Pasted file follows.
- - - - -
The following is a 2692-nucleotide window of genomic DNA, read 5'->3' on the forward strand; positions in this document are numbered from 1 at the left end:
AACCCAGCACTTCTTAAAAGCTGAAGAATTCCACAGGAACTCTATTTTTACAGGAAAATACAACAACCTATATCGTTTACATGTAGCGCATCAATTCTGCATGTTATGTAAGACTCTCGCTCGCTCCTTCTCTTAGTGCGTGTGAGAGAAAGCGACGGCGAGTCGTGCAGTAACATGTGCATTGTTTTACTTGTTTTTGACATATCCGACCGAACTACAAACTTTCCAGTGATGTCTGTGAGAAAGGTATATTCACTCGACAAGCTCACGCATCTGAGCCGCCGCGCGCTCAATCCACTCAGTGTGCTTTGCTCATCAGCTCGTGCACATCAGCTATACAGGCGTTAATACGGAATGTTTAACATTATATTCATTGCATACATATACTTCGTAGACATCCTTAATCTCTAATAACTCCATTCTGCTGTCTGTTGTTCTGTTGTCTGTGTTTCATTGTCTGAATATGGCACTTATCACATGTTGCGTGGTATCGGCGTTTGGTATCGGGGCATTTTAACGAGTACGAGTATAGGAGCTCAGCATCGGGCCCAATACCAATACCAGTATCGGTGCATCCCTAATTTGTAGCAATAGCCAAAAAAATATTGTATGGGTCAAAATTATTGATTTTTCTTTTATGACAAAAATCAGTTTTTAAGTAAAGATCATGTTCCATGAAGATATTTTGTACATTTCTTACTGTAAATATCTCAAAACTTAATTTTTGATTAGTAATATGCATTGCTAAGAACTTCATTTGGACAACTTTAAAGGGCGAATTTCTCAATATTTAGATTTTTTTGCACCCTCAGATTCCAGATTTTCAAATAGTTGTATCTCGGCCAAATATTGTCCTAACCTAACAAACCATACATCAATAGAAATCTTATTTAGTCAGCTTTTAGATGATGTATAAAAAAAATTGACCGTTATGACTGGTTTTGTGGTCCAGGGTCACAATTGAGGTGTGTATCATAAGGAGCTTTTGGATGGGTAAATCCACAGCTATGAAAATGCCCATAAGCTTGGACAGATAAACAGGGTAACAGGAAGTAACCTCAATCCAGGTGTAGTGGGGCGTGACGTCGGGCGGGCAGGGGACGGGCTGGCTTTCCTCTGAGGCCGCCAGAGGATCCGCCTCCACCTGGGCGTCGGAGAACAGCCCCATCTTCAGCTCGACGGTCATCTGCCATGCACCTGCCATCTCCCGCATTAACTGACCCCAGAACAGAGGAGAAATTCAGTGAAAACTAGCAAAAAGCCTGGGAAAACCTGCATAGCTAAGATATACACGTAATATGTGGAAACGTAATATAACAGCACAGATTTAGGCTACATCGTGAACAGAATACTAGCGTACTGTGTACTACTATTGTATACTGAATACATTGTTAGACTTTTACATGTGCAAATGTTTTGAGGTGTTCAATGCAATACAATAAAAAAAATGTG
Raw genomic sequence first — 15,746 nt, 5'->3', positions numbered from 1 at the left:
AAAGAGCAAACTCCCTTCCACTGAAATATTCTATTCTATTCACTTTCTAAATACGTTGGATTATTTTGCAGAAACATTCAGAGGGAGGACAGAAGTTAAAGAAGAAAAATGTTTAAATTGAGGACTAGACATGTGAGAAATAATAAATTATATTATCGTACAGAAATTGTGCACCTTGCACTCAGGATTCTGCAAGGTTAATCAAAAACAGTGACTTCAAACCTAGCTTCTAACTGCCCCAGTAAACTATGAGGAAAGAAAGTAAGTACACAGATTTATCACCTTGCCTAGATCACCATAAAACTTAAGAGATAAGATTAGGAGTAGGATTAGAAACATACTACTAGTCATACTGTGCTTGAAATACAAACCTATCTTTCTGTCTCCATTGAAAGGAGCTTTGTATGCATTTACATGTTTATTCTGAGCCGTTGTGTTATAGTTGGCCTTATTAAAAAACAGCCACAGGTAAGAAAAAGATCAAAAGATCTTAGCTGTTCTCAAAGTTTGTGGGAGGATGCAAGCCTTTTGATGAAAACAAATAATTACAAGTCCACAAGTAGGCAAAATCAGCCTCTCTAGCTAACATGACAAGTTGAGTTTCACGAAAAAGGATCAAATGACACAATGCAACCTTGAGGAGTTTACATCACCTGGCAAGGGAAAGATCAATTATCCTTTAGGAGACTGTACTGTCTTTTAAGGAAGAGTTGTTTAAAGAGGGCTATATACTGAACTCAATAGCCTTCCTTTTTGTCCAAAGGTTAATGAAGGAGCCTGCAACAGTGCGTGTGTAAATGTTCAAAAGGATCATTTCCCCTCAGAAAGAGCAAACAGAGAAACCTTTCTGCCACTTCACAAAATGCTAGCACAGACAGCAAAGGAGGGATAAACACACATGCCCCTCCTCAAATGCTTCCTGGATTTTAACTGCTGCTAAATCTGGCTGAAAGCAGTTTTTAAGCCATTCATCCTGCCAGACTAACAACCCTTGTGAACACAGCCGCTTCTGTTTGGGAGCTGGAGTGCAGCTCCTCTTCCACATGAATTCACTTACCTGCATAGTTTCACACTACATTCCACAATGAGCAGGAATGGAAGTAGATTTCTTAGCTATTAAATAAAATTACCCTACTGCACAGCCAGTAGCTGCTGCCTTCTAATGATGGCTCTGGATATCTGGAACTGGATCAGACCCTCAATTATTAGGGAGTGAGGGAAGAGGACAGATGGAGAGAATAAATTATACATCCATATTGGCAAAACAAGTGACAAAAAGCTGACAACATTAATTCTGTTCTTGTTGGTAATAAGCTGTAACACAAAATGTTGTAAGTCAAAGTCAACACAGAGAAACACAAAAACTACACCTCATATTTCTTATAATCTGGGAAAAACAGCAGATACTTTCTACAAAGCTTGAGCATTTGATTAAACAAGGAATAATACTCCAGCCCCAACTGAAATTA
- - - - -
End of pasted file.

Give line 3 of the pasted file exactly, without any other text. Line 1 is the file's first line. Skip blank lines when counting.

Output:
Raw genomic sequence first — 15,746 nt, 5'->3', positions numbered from 1 at the left: